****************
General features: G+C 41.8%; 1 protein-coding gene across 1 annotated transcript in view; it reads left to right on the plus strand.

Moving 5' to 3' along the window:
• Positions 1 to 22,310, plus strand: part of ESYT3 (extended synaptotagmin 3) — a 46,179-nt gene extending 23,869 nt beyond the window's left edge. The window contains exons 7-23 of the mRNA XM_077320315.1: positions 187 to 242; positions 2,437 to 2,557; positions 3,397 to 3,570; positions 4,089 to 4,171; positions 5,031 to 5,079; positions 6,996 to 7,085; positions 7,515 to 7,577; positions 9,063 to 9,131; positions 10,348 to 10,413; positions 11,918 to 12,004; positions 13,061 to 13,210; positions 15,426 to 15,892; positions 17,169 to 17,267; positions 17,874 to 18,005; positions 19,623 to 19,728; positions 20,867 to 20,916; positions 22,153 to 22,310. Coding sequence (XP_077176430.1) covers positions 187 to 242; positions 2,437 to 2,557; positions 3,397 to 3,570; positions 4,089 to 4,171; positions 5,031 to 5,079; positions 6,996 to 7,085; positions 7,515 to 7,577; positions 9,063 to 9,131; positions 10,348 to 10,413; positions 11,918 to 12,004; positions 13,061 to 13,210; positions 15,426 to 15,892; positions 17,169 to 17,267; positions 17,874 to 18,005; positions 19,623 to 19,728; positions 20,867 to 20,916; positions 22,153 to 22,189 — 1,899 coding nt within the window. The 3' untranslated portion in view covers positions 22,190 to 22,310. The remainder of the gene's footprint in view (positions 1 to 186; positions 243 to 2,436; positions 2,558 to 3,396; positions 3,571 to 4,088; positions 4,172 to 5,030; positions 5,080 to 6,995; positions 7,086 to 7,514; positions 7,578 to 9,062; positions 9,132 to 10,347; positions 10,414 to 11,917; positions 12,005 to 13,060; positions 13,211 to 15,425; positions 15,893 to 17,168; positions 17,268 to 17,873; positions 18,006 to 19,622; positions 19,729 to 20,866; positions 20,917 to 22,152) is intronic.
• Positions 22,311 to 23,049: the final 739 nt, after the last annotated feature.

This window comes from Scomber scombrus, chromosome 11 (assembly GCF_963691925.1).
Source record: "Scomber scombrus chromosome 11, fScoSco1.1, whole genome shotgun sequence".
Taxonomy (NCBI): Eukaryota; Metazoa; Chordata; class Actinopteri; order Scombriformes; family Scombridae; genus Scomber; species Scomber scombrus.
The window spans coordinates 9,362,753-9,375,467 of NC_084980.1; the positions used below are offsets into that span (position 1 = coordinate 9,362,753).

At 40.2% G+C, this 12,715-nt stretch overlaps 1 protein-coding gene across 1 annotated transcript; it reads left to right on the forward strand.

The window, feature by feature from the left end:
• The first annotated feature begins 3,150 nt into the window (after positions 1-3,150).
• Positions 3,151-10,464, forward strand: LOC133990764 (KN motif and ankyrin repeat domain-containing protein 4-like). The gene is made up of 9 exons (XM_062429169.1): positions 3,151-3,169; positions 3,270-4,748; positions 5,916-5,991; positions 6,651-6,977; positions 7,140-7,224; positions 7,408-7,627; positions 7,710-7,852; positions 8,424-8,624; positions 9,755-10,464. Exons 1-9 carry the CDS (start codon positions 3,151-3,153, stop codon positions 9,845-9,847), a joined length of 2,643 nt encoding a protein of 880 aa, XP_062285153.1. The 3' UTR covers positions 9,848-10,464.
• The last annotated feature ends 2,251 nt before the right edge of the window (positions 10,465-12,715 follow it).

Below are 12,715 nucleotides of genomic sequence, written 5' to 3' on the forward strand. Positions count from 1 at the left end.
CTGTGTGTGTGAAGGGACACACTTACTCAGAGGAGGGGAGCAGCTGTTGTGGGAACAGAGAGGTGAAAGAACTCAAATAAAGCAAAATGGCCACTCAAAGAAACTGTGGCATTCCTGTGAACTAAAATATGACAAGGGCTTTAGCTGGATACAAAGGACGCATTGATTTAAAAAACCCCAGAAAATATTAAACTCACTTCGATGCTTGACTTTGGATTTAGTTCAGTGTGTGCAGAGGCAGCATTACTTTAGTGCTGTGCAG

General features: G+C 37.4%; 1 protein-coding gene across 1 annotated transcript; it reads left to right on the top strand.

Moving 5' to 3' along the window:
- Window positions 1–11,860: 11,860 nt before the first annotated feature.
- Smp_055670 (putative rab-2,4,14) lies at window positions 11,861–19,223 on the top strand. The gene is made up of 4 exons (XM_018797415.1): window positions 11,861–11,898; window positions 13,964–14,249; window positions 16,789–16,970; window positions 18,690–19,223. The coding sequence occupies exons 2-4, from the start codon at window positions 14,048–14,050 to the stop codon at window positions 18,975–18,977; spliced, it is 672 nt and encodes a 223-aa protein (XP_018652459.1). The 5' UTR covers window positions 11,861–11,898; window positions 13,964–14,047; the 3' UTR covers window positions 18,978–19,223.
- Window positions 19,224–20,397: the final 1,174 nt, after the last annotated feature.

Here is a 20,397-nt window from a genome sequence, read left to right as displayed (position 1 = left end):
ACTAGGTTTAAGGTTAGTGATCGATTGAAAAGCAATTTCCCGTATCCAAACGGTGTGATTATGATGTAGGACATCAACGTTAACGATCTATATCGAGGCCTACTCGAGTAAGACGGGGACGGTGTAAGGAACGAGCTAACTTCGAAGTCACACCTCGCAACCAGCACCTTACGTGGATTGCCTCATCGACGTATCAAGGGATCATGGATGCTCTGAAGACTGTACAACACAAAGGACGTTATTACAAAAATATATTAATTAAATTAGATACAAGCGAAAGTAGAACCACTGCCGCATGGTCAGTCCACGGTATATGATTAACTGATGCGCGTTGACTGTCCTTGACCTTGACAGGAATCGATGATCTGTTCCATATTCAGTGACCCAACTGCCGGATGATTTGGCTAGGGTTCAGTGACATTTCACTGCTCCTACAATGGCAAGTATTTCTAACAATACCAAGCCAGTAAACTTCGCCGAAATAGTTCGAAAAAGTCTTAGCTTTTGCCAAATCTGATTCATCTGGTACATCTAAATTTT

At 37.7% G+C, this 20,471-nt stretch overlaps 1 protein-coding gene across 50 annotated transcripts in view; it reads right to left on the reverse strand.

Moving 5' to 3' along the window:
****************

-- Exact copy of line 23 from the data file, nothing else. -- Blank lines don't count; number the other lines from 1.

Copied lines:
At 37.7% G+C, this 20,471-nt stretch overlaps 1 protein-coding gene across 50 annotated transcripts in view; it reads right to left on the reverse strand.